In a recent opinion from an Arizona court involving child luring, two of the defendant’s convictions were vacated. Originally, the defendant had been convicted of three counts of luring a minor for sexual exploitation. On appeal, he argued that he did not commit three separate crimes and that his conviction should be changed to reflect the nature of his crime. The court agreed, convicting the defendant of one count (instead of three counts) of luring a minor.
Facts of the Case
The defendant in this case, a Las Vegas resident in his early sixties, placed an advertisement on a website seeking sexual encounters with women. Users of the site supposedly had to agree that they were adults, but the site did not monitor or enforce the age requirement. In an attempt to target child predators, a detective in the Sheriff’s Office responded to the defendant’s advertisement under the name “Sabrina.” The defendant and Sabrina proceeded to send over 1,300 text messages to each other throughout the course of one week. Sabrina indicated she was 13 years old, and the defendant asked if she wanted to meet in person. Over text, the defendant suggested that he and Sabrina “make love” when they meet up.
A few days later, officers arrested the defendant when he arrived at the arranged meeting spot. The defendant was carrying clothing and a purse for Sabrina, a “Sabrina the Teenage Witch” doll, and a Viagra pill. The State then charged the defendant with three counts of luring a minor under the age of 15 for sexual exploitation, as well as one count of attempted sexual conduct with a minor under the age of 15.
After having been found guilty, the defendant appealed. At trial, the State had encouraged jurors to convict the defendant of three separate offenses, pointing to three different sets of text messages he had sent to Sabrina. In each of these texts, the defendant described the sex that he and Sabrina would have when they met up in person. Because of the three exchanges, the jurors convicted the defendant of committing three separate violations of luring a minor. On appeal, the defendant argued that he should only be found guilty of one violation, given the texts were part of a continuous conversation showing only one violation of the luring statute.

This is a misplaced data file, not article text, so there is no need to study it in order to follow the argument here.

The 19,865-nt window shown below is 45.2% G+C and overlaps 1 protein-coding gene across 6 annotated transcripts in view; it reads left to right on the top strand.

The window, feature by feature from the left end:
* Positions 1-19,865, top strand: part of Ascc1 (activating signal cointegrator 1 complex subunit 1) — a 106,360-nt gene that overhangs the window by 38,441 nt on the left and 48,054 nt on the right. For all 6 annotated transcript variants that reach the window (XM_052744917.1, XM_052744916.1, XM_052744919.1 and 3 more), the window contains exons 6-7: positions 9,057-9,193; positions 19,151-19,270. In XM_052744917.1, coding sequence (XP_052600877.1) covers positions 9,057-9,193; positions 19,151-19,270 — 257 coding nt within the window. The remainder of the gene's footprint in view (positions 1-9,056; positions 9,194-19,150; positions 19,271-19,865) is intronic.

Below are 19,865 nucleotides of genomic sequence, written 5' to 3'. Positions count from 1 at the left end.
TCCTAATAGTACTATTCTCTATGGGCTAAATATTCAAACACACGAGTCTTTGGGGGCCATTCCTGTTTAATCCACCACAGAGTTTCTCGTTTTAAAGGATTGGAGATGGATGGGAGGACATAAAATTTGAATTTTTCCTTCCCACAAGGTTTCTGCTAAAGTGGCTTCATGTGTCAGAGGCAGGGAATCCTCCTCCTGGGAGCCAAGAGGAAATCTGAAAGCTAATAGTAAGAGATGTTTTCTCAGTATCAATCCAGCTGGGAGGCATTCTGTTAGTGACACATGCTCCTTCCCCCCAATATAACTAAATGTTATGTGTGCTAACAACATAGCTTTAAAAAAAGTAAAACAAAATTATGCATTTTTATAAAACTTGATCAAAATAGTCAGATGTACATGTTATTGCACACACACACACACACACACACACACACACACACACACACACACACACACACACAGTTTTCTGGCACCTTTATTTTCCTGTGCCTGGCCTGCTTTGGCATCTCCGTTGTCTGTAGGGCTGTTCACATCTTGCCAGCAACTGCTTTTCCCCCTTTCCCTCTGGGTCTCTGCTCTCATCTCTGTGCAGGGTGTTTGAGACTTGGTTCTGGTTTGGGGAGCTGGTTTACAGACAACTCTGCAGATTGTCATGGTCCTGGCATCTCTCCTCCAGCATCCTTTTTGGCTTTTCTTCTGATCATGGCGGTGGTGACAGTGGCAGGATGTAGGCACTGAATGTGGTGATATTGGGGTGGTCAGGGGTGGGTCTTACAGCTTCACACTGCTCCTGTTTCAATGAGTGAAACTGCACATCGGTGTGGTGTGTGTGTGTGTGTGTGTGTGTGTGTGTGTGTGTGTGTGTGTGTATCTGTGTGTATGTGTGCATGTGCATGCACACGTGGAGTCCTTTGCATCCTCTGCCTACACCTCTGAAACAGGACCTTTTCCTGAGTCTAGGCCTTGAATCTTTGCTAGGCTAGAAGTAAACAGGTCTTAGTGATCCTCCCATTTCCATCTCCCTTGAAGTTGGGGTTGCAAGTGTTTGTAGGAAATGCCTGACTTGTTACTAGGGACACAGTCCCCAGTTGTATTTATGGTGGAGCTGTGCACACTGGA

The court agreed with the defendant, finding that two out of three of his convictions should be vacated. There was no evidence, said the court, to show that the defendant engaged in “separate, distinct” courses of conduct. Instead, there was one consistent string of conduct. The defendant’s goal was to have sex with Sabrina, and this goal became clear through the series of text messages he sent. His attempts to persuade Sabrina to meet up with him happened over a period of 1,300 text messages, meaning he committed only one violation of child luring. The court thus vacated two of the defendant’s convictions and then sent his case back to the lower court so he could be resentenced accordingly.
Have You Been Charged with Child Luring in Arizona?
For many defendants in Arizona, being charged with child luring can seem like an uphill battle. At the Law Office of James E. Novak, we are familiar with all the possible defenses you can bring to challenge the government’s case. If you are facing criminal charges, don’t wait: make sure you have a zealous, hardworking Arizona criminal defense attorney by your side. For a free and confidential consultation, give us a call at 480-413-1499.